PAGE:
CHARLOTTE, N.C. (WBTV) - About 60 percent of North Carolina’s 65 years and older population still needs to receive the COVID-19 vaccine. But in just two weeks, an additional 240,000 people will become eligible to get the vaccine in Group 3.
Already, many seniors have reported struggling to get appointments for the vaccine without other groups becoming eligible. Kristina Maxwell’s mom is 79. In early January, it took Maxwell three tries to secure an appointment for her mom.
“Right now, it’s March 9, and that’s so far away,” Maxwell said. “My mom’s getting real tired of staying home from me saying ‘I don’t want you going anywhere’. And yeah, I’m worried about us bringing it to her and you know she’s at risk. There are a lot of people out there like her.”
And as more people become eligible for the vaccine under Group 3, securing an appointment could get even more competitive.
“We know that this can be frustrating for folks and it’s simply because there is not enough supply and not enough appointments,” NCDHHS Secretary Dr. Mandy Cohen said.
Because supply is so limited and there is still a large portion of the older population still needing the vaccine, reporters asked Governor Cooper during a press conference on Wednesday why he is expanding eligibility now instead of waiting until more of the Group 2 population is vaccinated.
“This is one of the reasons why the state is not making this move until February 24th. That gives the state two more weeks to vaccinate those 65 and older as the supply is increasing,” Governor Cooper said. “We do know that we want to get to frontline essential workers as soon as we can. And waiting two more weeks to build on that 65 and older and get as many of them vaccinated is an important part of this. We want everybody to be vaccinated so everybody can be safer.”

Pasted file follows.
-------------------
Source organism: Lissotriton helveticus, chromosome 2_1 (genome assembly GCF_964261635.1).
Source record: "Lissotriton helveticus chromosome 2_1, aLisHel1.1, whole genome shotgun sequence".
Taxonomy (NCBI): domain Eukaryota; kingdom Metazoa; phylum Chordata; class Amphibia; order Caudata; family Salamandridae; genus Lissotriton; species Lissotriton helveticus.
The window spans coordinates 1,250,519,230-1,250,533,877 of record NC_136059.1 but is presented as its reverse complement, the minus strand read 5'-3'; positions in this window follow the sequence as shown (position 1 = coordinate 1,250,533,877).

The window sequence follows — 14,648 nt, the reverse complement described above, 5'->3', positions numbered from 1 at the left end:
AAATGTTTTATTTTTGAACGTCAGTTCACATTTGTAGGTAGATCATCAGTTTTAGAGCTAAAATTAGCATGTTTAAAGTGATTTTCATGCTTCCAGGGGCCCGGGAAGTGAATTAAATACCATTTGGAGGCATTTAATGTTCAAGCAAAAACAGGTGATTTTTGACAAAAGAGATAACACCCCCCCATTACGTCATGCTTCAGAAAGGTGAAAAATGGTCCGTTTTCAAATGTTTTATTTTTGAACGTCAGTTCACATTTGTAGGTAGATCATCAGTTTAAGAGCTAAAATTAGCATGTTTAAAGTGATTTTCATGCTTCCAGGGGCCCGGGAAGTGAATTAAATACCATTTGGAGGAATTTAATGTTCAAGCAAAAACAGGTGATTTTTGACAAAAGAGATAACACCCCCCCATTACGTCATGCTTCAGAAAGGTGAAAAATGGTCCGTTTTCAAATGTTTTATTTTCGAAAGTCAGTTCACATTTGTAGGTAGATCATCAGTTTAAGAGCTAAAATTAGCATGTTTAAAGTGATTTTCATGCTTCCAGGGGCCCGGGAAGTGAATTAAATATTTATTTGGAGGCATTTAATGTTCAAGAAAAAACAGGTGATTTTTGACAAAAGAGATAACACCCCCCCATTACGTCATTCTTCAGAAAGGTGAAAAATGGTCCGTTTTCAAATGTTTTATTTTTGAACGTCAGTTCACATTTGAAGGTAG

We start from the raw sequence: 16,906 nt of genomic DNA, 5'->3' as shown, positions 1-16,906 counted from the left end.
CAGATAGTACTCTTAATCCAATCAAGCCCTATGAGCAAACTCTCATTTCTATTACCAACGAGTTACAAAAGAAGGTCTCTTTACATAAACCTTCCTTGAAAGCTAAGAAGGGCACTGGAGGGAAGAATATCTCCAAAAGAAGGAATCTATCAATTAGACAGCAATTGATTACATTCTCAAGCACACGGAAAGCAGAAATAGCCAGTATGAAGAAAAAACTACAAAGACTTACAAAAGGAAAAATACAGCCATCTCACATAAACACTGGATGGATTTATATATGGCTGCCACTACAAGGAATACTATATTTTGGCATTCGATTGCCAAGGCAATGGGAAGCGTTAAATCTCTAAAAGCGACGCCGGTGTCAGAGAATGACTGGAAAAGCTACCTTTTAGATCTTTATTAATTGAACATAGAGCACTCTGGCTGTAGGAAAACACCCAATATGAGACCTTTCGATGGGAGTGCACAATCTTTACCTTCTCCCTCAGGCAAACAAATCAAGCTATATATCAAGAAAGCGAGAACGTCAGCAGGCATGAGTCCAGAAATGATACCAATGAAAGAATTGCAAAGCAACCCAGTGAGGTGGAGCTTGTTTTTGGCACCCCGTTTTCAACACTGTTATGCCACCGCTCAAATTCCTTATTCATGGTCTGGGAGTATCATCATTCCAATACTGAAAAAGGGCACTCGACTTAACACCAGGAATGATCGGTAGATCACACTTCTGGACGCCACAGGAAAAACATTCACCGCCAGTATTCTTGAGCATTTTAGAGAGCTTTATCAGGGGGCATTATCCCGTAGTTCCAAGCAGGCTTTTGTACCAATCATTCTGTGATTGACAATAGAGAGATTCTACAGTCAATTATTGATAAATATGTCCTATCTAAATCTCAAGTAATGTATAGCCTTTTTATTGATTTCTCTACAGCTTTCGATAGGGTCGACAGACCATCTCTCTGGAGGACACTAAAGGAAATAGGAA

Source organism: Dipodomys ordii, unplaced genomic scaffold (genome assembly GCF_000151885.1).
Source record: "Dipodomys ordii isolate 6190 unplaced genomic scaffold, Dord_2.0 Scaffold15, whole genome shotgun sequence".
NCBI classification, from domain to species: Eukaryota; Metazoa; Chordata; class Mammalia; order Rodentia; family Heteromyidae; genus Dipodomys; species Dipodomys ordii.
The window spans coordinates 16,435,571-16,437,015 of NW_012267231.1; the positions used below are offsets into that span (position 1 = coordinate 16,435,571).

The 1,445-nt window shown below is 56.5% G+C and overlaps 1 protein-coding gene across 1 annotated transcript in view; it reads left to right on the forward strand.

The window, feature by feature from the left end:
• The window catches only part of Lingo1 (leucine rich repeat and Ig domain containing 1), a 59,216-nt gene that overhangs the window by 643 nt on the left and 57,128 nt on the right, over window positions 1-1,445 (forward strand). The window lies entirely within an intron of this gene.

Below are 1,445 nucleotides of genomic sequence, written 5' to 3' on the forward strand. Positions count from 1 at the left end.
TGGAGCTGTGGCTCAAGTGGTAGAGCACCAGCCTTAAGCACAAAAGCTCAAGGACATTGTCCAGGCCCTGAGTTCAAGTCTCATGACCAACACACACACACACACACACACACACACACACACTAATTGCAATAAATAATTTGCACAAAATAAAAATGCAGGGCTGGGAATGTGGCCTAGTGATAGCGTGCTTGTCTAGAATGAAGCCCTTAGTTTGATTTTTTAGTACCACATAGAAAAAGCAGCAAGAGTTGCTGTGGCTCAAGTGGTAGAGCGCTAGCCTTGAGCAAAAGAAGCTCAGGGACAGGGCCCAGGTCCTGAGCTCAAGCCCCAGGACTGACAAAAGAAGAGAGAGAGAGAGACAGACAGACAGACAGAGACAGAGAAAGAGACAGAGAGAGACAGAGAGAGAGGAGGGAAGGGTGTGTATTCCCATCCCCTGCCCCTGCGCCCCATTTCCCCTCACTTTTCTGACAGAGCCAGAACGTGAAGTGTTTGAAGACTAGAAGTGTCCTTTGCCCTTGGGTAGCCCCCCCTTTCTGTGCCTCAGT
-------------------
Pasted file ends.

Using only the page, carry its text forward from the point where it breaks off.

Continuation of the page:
Governor Cooper said getting more vaccine supply will be the solution to making more appointments available.
Mecklenburg County’s Public Health Director Gibbie Harris echoed that sentiment, but also added that the county is working to make the vaccine more readily available to seniors so that they don’t get skipped by Group 3.
“One of the things we’re hoping for is more vaccine. If we had more vaccine, we could make more appointments available,” Harris said. “But one of the other things we continue to do, and we know our other vaccine partners are doing the same thing, is holding events that will be more available for the 65 and older. And looking for ways to make sure there is equity in getting the vaccine out.”
Mecklenburg County is opening more vaccine appointments for the end of February and the first two weeks of March. If you qualify for the vaccine in Groups 1, 2, or 3 you can begin booking appointments at 8:30 a.m. Friday. If you cannot secure an appointment, you can add your name to Mecklenburg County’s new waitlist.
Medical Director of Mecklenburg County Dr. Meg Sullivan says the waitlist will help them ensure seniors don’t fall through the cracks as more people become eligible.
“If the appointments do become full, sign up for the waitlist. That’s something we take very seriously and will again be prioritizing individuals,” Dr. Sullivan said.